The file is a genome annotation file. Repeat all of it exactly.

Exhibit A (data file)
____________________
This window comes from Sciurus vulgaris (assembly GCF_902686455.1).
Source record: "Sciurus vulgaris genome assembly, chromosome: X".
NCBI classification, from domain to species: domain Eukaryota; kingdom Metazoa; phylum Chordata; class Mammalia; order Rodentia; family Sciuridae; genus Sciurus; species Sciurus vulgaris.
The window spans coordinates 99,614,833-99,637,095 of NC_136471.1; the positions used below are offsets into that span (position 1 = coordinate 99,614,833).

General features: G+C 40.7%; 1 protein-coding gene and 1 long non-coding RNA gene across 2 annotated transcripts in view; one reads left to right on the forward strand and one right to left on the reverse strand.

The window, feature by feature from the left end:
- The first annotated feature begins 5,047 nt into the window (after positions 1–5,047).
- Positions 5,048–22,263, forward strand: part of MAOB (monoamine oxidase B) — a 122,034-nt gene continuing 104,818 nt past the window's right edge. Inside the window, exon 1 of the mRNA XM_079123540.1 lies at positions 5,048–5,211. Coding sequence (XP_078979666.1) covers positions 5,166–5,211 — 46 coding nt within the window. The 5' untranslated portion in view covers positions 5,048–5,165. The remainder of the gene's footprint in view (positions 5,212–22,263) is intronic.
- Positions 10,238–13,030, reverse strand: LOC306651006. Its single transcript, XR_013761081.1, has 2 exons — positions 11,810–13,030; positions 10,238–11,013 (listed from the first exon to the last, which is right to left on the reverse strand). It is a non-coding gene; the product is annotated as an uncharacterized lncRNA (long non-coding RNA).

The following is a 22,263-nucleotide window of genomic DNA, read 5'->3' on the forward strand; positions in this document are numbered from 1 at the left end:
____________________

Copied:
This window comes from Sciurus vulgaris (assembly GCF_902686455.1).
Source record: "Sciurus vulgaris genome assembly, chromosome: X".
NCBI classification, from domain to species: domain Eukaryota; kingdom Metazoa; phylum Chordata; class Mammalia; order Rodentia; family Sciuridae; genus Sciurus; species Sciurus vulgaris.
The window spans coordinates 99,614,833-99,637,095 of NC_136471.1; the positions used below are offsets into that span (position 1 = coordinate 99,614,833).

General features: G+C 40.7%; 1 protein-coding gene and 1 long non-coding RNA gene across 2 annotated transcripts in view; one reads left to right on the forward strand and one right to left on the reverse strand.

The window, feature by feature from the left end:
- The first annotated feature begins 5,047 nt into the window (after positions 1–5,047).
- Positions 5,048–22,263, forward strand: part of MAOB (monoamine oxidase B) — a 122,034-nt gene continuing 104,818 nt past the window's right edge. Inside the window, exon 1 of the mRNA XM_079123540.1 lies at positions 5,048–5,211. Coding sequence (XP_078979666.1) covers positions 5,166–5,211 — 46 coding nt within the window. The 5' untranslated portion in view covers positions 5,048–5,165. The remainder of the gene's footprint in view (positions 5,212–22,263) is intronic.
- Positions 10,238–13,030, reverse strand: LOC306651006. Its single transcript, XR_013761081.1, has 2 exons — positions 11,810–13,030; positions 10,238–11,013 (listed from the first exon to the last, which is right to left on the reverse strand). It is a non-coding gene; the product is annotated as an uncharacterized lncRNA (long non-coding RNA).

The following is a 22,263-nucleotide window of genomic DNA, read 5'->3' on the forward strand; positions in this document are numbered from 1 at the left end: